August 25 Ester, AK to Fairbanks, AK (again!)
August 26 Fairbanks, AK to Nenana, AK
Near Nenana another crew waited by the side of the road. They were A. P., Annette, Matt and Dan, taking a break from their auto towing and repair business to welcome us. Annette arranged lodging for us in Nenana, nine miles up the road, in the church. Before we arrived there, Matt's family, the Krenzkes, extended an invitation, and we went a few miles past Nenana to visit this wonderful family. Fresh strawberries, beans, lettuce and carrots, and even tomatoes from their garden shattered our perceptions of gardening in interior Alaska. Mom Janice and kids Siena, Steve, Paul Rachel, and Matt made us feel right at home (Dad, Mark, we did not meet; he works three or four days at a time for Denali National Park). Sitting by the wood stove, drying my hair after a shower and sharing parenting tales with Janice, felt just as warm and natural as if we had known each other for decades.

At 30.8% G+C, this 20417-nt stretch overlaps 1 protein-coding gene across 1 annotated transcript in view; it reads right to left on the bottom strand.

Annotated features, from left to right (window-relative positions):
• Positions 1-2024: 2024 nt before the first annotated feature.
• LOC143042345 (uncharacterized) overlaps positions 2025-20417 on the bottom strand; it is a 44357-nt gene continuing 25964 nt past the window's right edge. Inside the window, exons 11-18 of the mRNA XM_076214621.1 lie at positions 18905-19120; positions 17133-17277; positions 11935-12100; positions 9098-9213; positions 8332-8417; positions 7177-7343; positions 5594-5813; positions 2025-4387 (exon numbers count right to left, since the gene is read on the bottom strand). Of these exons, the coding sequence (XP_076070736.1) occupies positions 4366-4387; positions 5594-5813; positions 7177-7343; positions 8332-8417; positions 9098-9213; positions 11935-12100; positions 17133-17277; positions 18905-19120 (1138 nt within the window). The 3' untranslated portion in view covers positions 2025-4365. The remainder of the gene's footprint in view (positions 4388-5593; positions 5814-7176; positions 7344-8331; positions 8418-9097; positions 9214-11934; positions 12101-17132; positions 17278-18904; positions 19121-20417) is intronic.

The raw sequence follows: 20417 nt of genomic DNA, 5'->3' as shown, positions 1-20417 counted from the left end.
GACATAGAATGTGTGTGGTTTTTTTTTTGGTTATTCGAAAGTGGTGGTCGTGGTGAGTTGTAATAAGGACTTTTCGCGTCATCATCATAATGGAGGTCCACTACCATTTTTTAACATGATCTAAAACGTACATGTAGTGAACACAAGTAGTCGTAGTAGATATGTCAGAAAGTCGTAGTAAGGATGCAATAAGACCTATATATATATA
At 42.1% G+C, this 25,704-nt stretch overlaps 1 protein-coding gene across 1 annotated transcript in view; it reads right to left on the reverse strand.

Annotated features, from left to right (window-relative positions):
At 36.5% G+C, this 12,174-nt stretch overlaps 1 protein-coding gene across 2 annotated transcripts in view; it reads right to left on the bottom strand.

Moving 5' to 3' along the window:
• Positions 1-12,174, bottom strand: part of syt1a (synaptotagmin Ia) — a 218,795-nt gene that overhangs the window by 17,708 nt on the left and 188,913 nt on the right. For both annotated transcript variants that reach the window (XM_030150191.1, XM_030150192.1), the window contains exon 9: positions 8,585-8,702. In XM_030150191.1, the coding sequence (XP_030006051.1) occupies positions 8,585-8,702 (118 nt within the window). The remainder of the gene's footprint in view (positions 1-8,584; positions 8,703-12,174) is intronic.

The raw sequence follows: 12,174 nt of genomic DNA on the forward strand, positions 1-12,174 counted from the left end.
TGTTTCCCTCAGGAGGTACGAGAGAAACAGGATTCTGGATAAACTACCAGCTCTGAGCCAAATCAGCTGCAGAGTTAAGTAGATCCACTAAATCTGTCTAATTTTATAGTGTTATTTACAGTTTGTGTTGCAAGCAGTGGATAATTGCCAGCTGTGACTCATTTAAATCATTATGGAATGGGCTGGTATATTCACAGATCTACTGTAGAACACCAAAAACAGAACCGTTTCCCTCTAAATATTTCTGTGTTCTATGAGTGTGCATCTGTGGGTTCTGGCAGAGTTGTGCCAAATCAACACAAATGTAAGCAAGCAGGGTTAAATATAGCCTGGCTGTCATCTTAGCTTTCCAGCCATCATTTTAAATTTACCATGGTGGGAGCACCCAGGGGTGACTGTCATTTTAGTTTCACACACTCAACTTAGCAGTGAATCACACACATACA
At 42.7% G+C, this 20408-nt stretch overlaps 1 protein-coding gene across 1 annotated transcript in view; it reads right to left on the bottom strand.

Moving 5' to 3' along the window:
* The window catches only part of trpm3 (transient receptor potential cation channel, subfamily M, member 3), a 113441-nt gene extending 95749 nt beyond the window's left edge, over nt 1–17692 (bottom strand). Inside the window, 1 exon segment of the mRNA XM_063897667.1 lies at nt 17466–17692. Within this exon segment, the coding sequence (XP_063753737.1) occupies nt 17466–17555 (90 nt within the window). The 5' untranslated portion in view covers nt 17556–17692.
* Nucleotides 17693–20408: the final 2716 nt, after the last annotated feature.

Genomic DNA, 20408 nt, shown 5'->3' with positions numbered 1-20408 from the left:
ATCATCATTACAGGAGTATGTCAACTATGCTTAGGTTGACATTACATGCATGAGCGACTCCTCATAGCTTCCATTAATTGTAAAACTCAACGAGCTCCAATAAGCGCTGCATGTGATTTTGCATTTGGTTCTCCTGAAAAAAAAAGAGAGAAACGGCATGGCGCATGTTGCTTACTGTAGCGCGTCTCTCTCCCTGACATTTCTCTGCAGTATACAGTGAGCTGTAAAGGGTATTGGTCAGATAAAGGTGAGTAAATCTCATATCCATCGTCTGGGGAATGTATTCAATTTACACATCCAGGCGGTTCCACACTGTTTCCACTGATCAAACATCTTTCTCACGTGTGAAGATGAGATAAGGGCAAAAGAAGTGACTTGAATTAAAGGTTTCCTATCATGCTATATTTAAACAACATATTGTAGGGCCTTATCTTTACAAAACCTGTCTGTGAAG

August 27 Nenana, AK to Tatlanika Trading Company
August 28 Tatlanika Trading Post to Healy, AK
Lunch found us at a pretty overlook, where we cooked a warm meal and made some tea. A climb or two later we found Healy, a tiny town near the Denali National Park. We are in the mountains now, not just looking at them from afar; the air is cooler and the wind more likely to be strong from any direction. Wally at the service center and Sonny the State Trooper both directed us to the Totem Lodge, where Shirley gave us TWO warm, cozy rooms for free. It was great to be indoors after a day in the wind. We entertained the entire dining room with stories and Q&A.
We continue to be astounded and humbled by the hospitality that Alaskans have shown us. Although it is a gigantic state, it is small in population (about the same as Vermont, 600,000 or so). That population is concentrated in Anchorage (one half of it), along the coast, and along the few highways that penetrate the interior. So it's a small state when it comes to news, which explains why everywhere we go, people have already heard about us. In fact, they are often waiting for us to arrive. "Figured you'd be along here about now..."
August 29 Healy, AK to McKinley Park, AK